Ontario Superior Court dismisses insurance claim over water damage incident in a restaurant

A water pipe in a sprinkler burst, damaging the businesses' property and contents

Ontario Superior Court dismisses insurance claim over water damage incident in a restaurant

In a recent ruling, the Ontario Superior Court of Justice dismissed a claim against the insurer companies following a water damage incident.

In Aviva Insurance et al v. Sahara Resturant, 2024 ONSC 1415, a water pipe in a sprinkler burst in a restaurant owned by the respondent, Sahara Restaurant, damaged the restaurant’s property and contents.

The restaurant promptly notified the insurers, Aviva Insurance Company of Canada, Lloyd's Underwriters, and Chubb Insurance Company of Canada. However, the insurers moved for a declaration that the limitation period for Sahara Restaurant to pursue a claim for loss under the hospitality insurance policy issued to Sahara Restaurant expired on January 1, 2019.  The insurers took the position that although Sahara Restaurant notified the insurers of the loss in a timely fashion, it did not file a Statement of Claim against the insurers before the expiration of the limitation period.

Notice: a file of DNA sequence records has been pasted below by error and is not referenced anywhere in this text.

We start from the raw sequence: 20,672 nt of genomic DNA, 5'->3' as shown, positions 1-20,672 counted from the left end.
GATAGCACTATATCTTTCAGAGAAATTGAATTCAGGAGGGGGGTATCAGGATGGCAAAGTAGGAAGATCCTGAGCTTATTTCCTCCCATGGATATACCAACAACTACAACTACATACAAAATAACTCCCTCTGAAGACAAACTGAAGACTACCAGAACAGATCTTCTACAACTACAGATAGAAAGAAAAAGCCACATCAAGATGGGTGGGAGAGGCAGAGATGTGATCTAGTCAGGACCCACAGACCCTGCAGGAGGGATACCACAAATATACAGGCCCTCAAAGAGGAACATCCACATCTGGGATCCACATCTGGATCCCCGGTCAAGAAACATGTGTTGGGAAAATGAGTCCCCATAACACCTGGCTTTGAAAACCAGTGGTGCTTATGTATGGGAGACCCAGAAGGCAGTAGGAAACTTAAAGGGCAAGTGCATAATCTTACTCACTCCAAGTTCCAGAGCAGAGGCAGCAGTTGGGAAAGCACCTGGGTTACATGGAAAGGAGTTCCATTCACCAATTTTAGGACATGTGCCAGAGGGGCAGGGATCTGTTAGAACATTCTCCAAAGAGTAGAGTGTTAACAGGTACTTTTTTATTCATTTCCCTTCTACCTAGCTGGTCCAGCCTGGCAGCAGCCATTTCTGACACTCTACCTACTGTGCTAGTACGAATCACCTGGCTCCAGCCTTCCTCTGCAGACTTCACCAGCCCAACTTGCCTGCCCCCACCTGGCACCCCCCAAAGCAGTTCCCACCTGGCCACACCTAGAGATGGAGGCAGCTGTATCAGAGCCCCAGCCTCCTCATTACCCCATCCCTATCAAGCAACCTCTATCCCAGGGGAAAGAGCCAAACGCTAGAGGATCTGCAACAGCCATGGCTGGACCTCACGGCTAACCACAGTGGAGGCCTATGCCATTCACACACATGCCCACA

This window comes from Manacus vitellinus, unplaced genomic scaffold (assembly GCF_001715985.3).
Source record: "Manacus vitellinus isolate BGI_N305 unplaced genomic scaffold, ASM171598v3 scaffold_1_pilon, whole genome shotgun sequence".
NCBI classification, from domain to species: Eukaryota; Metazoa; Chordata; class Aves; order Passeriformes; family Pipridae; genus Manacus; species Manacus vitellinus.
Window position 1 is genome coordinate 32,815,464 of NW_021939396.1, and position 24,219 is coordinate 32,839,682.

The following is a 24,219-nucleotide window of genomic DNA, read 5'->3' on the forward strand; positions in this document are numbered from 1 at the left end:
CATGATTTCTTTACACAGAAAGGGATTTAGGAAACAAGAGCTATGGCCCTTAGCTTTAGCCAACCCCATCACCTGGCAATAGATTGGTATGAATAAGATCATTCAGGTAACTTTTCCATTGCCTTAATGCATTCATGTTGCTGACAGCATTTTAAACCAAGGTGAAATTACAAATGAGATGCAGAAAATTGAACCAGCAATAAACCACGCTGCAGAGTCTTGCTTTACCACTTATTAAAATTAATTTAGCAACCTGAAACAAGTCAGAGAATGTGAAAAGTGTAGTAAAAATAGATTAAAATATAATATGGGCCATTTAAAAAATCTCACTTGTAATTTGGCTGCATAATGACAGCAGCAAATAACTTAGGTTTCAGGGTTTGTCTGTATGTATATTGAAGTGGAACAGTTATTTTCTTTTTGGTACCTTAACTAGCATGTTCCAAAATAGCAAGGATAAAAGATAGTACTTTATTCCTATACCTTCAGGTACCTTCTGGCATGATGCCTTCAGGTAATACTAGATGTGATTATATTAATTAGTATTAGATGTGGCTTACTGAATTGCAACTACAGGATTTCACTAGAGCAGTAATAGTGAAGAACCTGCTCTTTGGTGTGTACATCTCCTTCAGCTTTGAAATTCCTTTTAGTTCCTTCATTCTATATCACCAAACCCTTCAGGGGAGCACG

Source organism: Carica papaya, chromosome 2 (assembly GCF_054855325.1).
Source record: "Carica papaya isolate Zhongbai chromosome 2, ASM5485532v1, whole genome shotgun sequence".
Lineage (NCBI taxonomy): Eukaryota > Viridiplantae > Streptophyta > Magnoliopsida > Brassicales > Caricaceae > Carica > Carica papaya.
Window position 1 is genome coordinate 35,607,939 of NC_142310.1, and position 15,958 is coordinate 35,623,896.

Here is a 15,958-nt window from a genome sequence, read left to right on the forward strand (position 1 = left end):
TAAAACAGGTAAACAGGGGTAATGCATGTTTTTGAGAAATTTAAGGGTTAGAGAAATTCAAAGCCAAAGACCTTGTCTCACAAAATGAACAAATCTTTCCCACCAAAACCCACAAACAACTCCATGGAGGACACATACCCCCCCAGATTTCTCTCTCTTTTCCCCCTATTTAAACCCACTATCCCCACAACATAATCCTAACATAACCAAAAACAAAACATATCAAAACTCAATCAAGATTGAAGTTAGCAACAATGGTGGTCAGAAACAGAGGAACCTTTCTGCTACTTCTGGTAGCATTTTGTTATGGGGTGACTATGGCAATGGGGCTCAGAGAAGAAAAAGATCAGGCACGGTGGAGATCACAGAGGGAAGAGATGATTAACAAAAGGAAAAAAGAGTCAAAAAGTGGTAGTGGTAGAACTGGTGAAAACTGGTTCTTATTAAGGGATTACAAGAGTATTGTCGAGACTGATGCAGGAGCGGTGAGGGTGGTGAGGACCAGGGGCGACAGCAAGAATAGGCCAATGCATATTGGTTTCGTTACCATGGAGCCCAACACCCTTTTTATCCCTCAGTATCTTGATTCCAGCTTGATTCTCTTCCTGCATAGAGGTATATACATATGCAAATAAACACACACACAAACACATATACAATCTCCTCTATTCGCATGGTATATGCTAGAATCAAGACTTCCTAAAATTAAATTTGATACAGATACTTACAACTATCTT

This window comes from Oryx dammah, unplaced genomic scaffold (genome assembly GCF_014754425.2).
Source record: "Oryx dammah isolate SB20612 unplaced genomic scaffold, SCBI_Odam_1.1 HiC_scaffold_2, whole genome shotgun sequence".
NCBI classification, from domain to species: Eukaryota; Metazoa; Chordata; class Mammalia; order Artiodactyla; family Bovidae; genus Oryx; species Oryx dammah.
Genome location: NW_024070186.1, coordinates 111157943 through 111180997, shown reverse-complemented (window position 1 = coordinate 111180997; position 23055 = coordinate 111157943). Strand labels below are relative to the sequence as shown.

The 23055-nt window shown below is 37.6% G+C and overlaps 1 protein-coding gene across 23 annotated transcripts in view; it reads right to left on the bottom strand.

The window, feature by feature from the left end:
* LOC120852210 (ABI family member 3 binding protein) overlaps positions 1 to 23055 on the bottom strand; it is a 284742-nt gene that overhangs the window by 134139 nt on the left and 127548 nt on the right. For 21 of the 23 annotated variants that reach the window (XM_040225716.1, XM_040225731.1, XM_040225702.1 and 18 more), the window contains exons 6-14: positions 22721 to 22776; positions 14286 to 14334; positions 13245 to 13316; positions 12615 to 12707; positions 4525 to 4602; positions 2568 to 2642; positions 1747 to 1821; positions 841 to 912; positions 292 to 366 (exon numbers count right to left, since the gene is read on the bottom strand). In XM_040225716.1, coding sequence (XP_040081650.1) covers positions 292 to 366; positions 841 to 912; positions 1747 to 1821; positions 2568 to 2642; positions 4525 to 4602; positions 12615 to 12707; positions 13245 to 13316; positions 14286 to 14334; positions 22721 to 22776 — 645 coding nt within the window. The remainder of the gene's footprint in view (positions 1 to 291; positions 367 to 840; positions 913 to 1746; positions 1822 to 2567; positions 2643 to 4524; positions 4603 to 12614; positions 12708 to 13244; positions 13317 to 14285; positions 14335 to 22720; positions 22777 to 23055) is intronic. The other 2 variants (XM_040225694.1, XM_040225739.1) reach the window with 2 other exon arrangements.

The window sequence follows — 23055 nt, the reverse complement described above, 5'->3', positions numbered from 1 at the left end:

The Ontario Superior Court ultimately agreed with the insurers, emphasizing that the one-year limitation period to commence a claim, as outlined in the insurance policy and the Insurance Act, was definitive. Despite Sahara Restaurant's arguments that ongoing discussions with the insurers and a demand for an appraisal extended or suspended the limitation period, the court concluded these did not affect the original timeframe.

Moreover, the court addressed Sahara Restaurant’s claim of promissory estoppel and allegations of bad faith by the insurers, finding insufficient evidence to support these claims. The court deemed communications between Sahara's broker and the insurers as normal dealings that did not imply an extension of the limitation period.

As a result, the court dismissed Sahara Restaurant's application to compel the insurers to participate in an appraisal of losses. The court underlined the importance of adhering to the contractual limitations periods within insurance policies and clarified that an appraisal demand does not pause or extend these periods.

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